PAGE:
How do you keep it clean????

Discussion in 'Getting Started' started by aartwmich, Dec 6, 2002.

  1. aartwmich

    aartwmich Member

    How does everyone keep their layouts clean, ei: free of dust????

    I'm going to have to cover mine somehow because my house is very dusty and I need ideas..

    Thanks in advance.
  2. davidstrains

    davidstrains Active Member

    During construction I am using a used house vac. When I have structures on it I intend to cover the brush attachment with an old nylon from my wife's collection of old socks. I also have a capability of controlling suction in the hose by opening an air slide on the hose handle. That way it can be used around the little people without pulling them out of their shoes.:D :D :)
  3. shamus

    shamus Registered Member

    Hi aartwmich, I guess the short answer is "You can't" not completely. I would suggest that you clean all the trackwork at least twice week and use a Hoover to get rid of the dust that accumulates around structures and on the rooftops. Also it’s not a bad idea to (If Possible) put a dustsheet over the layout at night.


  4. rockislandmike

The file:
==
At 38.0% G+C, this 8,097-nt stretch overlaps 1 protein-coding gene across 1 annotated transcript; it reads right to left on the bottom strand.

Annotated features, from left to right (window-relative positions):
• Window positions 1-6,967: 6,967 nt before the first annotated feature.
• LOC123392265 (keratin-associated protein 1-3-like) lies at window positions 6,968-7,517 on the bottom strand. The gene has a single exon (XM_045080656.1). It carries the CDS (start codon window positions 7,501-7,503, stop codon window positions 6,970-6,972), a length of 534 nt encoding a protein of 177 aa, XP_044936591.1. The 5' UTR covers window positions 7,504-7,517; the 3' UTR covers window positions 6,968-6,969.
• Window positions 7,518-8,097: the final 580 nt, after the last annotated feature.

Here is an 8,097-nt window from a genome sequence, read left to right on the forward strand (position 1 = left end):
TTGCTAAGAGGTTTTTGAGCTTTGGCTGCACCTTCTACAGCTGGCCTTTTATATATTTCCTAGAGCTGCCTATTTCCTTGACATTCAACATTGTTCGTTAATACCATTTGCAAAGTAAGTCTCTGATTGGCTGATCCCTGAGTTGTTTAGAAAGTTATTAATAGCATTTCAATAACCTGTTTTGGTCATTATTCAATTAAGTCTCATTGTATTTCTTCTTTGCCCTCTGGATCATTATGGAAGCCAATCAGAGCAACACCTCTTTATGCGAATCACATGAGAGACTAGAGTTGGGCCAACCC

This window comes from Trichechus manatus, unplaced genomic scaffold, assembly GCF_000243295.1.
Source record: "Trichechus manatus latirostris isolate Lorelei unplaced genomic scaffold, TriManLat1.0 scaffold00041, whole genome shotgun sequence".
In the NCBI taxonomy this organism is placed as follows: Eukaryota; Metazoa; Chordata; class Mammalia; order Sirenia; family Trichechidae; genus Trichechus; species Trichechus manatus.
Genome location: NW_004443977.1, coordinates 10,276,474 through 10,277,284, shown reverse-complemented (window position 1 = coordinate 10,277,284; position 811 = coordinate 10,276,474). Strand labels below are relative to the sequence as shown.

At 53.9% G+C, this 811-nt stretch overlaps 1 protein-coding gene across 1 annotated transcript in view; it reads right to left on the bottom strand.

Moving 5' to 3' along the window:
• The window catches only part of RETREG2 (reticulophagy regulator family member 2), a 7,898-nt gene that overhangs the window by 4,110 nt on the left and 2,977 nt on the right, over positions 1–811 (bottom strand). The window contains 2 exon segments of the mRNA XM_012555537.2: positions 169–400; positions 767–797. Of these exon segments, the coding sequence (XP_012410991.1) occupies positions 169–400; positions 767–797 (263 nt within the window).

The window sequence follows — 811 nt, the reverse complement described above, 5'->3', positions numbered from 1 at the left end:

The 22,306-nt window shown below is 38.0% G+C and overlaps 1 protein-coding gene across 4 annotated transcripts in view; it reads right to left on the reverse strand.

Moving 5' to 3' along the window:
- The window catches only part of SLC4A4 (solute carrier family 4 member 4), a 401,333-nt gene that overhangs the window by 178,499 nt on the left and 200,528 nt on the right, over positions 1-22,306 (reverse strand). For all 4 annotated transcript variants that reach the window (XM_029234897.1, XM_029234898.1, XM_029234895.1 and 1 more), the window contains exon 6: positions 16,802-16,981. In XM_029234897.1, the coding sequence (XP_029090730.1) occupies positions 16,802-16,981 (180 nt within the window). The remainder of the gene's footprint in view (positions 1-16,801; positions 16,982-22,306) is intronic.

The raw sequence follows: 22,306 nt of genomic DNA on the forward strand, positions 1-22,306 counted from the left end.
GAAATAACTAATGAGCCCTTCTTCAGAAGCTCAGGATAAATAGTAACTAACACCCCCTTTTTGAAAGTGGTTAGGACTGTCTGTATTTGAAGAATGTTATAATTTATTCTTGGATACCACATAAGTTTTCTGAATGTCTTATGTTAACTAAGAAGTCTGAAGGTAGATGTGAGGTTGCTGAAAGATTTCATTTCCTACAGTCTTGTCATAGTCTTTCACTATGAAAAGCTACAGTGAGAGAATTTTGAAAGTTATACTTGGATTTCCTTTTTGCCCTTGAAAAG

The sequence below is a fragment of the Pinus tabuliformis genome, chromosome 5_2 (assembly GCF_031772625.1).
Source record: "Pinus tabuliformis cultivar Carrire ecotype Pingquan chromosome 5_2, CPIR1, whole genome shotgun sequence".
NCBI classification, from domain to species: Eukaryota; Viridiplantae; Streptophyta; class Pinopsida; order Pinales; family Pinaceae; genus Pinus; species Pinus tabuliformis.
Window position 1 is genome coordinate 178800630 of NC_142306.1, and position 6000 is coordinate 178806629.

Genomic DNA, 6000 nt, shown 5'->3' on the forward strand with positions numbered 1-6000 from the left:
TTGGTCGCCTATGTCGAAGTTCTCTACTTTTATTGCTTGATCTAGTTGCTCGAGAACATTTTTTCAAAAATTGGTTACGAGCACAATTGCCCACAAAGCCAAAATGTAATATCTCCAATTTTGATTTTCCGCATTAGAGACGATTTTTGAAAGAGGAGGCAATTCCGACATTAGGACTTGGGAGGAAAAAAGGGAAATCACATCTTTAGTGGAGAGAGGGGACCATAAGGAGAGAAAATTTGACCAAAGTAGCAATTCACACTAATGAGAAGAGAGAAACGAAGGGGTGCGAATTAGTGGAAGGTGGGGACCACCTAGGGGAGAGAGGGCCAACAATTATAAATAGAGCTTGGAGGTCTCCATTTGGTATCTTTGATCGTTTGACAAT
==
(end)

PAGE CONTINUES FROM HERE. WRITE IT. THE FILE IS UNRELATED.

rockislandmike Active Member

    B4 I run the trains, I take a duster and sweep the tracks. Seems to get rid of most of the crud, although I would like to get me a (or build myself a) cleaner car.
  5. msh

    msh Member

    I use the shop vac with the brush attachment for the track and grounds, especially after working on scenery, etc. But frankly I like a little dust on the structures - gives 'em that look of filth only found in reality! I just blow on them before I vacuum everywhere else and that's good enough for me!
  6. Vic

    Vic Active Member

    Guess I'm lucky...don't have much of a dust problem. Just give everthing a going over two or three times a year. But I do have a "tribe" of little tiny spiders about the size of a pin head living on the layout somewhere and they sure do like to make scale spider webs around the buidings and trees!:eek:
  7. rich maiorano

    rich maiorano Member

    are you talking about dads layout in the other thead than all you would need is a bed sheet to cover it up when not in use like one your wife dont use any more:D :D :D :D rich